Conté was appointed one of the directors of the department of Conservation des arts et metiers where he concerned himself with experiments on colors and pigments and, at the same time, developed the first practical aneroid barometer. The first preoccupation perhaps reflected his early interest in the visual arts, and the second was an outgrowth of his experience with balloons, for such a device would be useful in the determination of altitude.
A man of such varied talents was a natural choice to be included in the expedition to Egypt. The background of the invasion of Egypt is well documented but it is necessary to stress the importance Napoleon put on the involvement of men in the arts and sciences. French designs on that country were not a novelty. As early as the 1770s a small party had been sent to Egypt with the intention of evaluating the possibilities of creating a French colony. Napoleon's motives were mixed, he considered the conquest of Egypt a first step toward India and a strike at the British from that quarter, but he also had dreams of empire. To complement the military forces, he assembled a corps of French savants to study the history, customs, and the natural resources of the country which was unparalleled in the history of warfare. Some of the most important talents of the eighteenth century-in France were chosen to accompany the troops including Monge, Fourier, Berthollet, Dolomieu, Rigel, Norry, Denon, Dutertre, Redoute and, of course, Conté. He was selected by Napoleon to head the aerostatic division but he was to make himself indispensable in more ways than anyone could have imagined. As a part of the group of experts, Conte became far more than the staff authority on observation balloons. It is interesting to remember that, at the commencement of the campaign, Conté was 43 years old, Bonaparte was 30 and Vivant Denon was the ripe old age of 51.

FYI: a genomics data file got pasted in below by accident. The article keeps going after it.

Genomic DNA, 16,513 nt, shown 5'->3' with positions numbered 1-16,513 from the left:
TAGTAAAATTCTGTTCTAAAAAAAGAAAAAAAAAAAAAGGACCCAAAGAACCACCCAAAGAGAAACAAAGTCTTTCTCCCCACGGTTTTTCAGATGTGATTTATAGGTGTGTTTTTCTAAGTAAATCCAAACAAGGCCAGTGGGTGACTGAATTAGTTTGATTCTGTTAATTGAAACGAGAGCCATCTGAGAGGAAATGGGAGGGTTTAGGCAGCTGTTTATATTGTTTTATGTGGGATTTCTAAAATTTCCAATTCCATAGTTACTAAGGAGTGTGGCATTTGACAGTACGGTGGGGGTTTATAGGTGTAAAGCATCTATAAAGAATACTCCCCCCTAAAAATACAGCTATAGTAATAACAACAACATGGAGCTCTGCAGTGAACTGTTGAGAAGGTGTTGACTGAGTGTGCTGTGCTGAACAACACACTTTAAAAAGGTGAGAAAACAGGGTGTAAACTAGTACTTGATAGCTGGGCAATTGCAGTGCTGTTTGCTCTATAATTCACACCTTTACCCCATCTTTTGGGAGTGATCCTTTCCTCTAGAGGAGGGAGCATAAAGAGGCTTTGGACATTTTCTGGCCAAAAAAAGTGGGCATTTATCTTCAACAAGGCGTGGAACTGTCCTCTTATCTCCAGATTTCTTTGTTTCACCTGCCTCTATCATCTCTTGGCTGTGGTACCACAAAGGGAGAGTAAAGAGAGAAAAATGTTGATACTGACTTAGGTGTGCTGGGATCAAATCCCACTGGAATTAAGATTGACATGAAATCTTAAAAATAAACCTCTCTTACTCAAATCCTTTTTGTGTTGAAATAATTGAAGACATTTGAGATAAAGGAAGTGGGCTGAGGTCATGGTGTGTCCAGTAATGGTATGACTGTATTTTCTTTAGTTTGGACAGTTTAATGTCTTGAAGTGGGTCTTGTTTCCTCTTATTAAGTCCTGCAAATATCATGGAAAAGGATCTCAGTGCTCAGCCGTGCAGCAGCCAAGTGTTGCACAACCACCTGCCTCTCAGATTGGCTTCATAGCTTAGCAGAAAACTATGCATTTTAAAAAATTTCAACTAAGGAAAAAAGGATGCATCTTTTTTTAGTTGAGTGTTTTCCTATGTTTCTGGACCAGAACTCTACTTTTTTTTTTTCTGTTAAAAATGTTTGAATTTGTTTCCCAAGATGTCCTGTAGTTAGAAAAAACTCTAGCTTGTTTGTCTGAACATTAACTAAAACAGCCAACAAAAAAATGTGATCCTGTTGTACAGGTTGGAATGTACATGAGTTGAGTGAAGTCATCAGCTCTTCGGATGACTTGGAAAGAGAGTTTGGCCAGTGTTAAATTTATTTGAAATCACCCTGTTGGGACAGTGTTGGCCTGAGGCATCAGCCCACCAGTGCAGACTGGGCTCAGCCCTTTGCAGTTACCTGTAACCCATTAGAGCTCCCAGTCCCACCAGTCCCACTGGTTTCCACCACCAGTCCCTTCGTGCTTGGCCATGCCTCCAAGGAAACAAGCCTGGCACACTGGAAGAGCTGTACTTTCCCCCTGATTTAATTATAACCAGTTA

The first test of his genius presented itself almost immediately after the landing at Alexandria. He was presented with the problem of what could be done to protect the cannon from rust. In the coastal climate of the Nile delta, the weapons began to show the effects of the damp sea air literally overnight. Conté's solution was simplicity itself; he gave a protective coating to the ferrous metal by having the cannon bronzed. Not all of his suggestions were acted on, however. He proposed a telegraph (actually a mechanical semaphore) warning system for the fleet which, it has been argued, might have averted the French disaster at Aboukir Bay. In any case, Conté was kept occupied with other projects including the fabrication of an oven in the Light House of Alexandria for the heating of cannon balls. At Aboukir the French lost not only a decisive battle to the English fleet but also lost most of the tools, equipment, and instruments which were to have been used in the study of the life and history of the country. Conté was sufficient to the enormous task of replacing what had been lost. He not only made tools but the tools to make tools.